TSC SUB COUNTY DIRECTOR PROVES THAT DISABILITY IS NOT INABILITY
Receive our greetings,
Today I would like to share with you the extraordinary story of Dr Collins Oliver Ariko, the TSC Sub County Director for Emuhaya in Vihiga County. Following a road accident in 2002, Dr Ariko lives with disability of losing an arm and a leg. He has since come to terms with his condition and soared to accomplish his dreams, including doing his Masters and PhD degrees. Every week, we shall be posting an inspiring story of a TSC employee (both teachers and secretariat staff) on our Facebook platform. Today we start with Dr Ariko’s story.
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Dr Collins Ariko tells his story….
On 16th June 2002 I was involved in a road accident along the Nairobi -Nakuru highway at a spot called Kambi Somali in Gilgil area. I was traveling together with a group of Maseno School staff and students from Nairobi to Kisumu in a school bus. We had travelled to Nairobi to benchmark with Starehe Boy’s Centre. Mr Paul Agali Otula, then principal of Maseno School, had sponsored the tour. This was part of his mission to turn around Maseno’s declining performance. I was a Physics and Chemistry teacher and also head of the Physics Department at Maseno School.
After the accident, I slipped into a coma for two days. I woke up in hospital where I would spend three and a half months and undergo several operations. The accident left me with a paralyzed right hand and an amputated right leg. Of all the people who were in the school bus on that fateful day, I suffered the most injuries.
When I was discharged from hospital, I sought compensation for my injuries but it was not easy. It took a decade for me to realize this, due to many legal and policy impediments. The fact that road traffic accidents are considered as civil cases complicated the matter.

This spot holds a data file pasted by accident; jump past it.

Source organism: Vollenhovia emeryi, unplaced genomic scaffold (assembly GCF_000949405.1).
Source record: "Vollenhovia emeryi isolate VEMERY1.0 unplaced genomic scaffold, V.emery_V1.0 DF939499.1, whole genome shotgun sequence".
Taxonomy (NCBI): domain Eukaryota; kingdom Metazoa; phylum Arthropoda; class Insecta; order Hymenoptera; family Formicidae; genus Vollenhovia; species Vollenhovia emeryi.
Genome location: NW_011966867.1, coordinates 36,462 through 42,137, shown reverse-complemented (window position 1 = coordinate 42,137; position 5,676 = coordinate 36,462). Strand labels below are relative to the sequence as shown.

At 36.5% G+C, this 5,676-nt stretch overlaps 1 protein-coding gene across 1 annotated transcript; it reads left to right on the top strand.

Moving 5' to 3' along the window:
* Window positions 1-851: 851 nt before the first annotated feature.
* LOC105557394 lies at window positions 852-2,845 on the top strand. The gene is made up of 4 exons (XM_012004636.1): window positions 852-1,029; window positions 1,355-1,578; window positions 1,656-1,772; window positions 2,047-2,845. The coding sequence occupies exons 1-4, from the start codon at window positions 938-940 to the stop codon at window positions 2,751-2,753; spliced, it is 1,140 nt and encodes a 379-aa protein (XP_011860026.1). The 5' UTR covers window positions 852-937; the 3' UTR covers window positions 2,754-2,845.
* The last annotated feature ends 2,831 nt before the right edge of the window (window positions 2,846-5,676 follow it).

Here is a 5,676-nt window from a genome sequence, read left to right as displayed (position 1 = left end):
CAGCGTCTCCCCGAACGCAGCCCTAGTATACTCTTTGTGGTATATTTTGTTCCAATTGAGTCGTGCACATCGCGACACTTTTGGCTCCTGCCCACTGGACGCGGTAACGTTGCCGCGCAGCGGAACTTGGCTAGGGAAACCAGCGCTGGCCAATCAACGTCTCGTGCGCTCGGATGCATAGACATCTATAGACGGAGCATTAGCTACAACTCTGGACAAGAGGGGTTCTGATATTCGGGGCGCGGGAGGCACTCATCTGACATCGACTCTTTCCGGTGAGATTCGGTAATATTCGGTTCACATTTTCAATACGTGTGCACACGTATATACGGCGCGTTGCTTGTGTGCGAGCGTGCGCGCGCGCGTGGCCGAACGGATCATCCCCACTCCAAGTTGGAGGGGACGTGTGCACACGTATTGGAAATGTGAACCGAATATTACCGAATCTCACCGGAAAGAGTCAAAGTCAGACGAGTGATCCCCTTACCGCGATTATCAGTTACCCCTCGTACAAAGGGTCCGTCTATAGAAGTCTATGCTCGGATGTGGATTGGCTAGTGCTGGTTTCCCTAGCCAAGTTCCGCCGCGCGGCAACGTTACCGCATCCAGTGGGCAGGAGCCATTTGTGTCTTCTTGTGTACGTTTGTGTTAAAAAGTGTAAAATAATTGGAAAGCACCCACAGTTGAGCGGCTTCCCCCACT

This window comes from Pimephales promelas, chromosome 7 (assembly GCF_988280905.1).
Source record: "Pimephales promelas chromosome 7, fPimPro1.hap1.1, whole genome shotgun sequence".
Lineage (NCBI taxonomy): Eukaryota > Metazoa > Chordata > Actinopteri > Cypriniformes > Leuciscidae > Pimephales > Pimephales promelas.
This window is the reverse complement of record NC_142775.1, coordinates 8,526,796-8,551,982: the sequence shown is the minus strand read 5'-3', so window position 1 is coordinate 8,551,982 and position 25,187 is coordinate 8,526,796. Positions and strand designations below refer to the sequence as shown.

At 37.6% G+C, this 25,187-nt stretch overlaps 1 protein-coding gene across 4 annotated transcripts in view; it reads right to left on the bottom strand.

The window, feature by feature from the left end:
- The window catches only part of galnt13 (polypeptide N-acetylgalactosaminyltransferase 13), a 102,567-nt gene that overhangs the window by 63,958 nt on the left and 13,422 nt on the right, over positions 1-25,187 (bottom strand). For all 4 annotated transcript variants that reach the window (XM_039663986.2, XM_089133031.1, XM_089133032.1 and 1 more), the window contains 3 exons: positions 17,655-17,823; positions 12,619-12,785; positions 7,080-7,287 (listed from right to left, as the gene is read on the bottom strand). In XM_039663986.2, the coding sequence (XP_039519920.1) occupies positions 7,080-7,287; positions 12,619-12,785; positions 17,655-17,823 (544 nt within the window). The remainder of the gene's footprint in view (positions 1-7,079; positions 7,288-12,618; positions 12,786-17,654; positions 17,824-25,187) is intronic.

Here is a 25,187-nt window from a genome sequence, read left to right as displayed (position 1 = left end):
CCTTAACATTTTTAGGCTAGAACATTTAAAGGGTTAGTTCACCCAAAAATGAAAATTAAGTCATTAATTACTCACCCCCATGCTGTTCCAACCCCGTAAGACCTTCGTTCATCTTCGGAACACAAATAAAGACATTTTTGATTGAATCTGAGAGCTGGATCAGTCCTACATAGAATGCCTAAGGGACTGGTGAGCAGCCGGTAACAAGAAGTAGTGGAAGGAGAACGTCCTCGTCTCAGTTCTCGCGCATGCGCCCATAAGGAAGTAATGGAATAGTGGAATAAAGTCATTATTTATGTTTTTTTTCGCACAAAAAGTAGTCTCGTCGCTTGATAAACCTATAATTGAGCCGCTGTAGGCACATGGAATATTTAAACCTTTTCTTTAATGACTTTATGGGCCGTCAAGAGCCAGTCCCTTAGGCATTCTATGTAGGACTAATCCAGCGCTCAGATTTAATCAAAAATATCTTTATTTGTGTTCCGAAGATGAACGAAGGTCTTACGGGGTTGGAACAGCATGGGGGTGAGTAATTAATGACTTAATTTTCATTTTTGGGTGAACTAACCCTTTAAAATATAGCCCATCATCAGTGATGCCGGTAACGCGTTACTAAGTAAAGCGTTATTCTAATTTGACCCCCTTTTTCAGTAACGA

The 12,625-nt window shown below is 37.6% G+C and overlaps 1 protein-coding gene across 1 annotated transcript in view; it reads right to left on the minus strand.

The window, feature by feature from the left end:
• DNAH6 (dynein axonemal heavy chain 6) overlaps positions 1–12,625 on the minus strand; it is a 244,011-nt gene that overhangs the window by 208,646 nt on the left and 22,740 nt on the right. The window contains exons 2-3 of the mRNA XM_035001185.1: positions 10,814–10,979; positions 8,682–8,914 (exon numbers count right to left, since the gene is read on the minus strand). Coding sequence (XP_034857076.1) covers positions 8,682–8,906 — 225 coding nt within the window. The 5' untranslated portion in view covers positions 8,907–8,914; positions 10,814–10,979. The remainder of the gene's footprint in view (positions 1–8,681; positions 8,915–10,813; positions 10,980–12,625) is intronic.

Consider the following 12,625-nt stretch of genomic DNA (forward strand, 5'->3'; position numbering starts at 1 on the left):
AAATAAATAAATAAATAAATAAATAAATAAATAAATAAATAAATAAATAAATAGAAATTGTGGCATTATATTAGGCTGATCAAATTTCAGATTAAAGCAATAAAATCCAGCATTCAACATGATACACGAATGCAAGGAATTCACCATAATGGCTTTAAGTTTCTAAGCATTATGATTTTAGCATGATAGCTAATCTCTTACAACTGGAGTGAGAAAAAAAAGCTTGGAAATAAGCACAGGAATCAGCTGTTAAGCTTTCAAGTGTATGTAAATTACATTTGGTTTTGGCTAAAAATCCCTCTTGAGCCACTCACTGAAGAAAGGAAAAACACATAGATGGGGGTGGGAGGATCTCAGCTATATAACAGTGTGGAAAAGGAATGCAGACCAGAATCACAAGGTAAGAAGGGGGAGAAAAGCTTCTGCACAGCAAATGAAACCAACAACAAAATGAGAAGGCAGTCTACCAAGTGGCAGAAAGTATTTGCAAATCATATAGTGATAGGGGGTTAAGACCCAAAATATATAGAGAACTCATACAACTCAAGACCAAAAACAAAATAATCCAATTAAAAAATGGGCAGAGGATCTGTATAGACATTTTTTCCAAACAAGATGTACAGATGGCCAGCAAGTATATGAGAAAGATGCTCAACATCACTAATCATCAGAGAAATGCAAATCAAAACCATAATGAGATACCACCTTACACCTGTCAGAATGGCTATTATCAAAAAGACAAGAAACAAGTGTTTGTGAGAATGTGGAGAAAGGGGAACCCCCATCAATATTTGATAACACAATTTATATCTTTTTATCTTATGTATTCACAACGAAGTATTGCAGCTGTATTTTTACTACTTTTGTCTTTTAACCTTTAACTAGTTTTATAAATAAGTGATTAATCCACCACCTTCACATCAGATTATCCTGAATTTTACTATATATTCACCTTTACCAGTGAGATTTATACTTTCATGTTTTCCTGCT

Before the accident I used to play soccer and cycle a lot. I also loved art and calligraphy. But after my discharge from hospital, I was apprehensive that I would no longer do those things again. However, I can testify that God has since opened new doors and opportunities for me in a great way.
As I began coping with my new normal of reduced function of my remaining limbs, I discovered the world of ICT. I may not be an ICT expert but I have acquired sufficient skills to navigate my way through it and enjoy my love for art and calligraphy. Previously I had been procrastinating with my post graduate studies, but after the accident I unflinchingly set my mind on my Masters and Doctorate courses, both in Education Administration and Management.
My condition has also taught me to drive a manual car with one hand and a foot. I have acquired the amazing art of juggling between the three pedals and balancing the accelerator and clutch to stop my car in a traffic jam. In fact, I have once driven my car from Kisumu to Mombasa and back safely.
I encourage other people in a similar situation not to give up. When one door is closed many more doors open for you. Take the open doors, relearn if you must and pursue your dreams. Our government has several affirmative policies under the Disability Act that can cushion you. Acquire knowledge in a particular field and become an authority in it. This is because if you seek empathy, you will be under the mercy of other people who can take advantage of your situation.
I nowadays derive pleasure in reading, writing and pursuing my love for art. I do all manner of designs and creative works. I am at peace with myself and there is little that I cannot do, such as running. But then my reader, when did you last run? People living with disability, please take heart. If they underrate you laugh it off and prove them wrong. The first part of this journey is accepting your condition and, secondly, deciding to chase your ambitions regardless of your status. Always smile to the world, never give up and every time give glory to the Lord.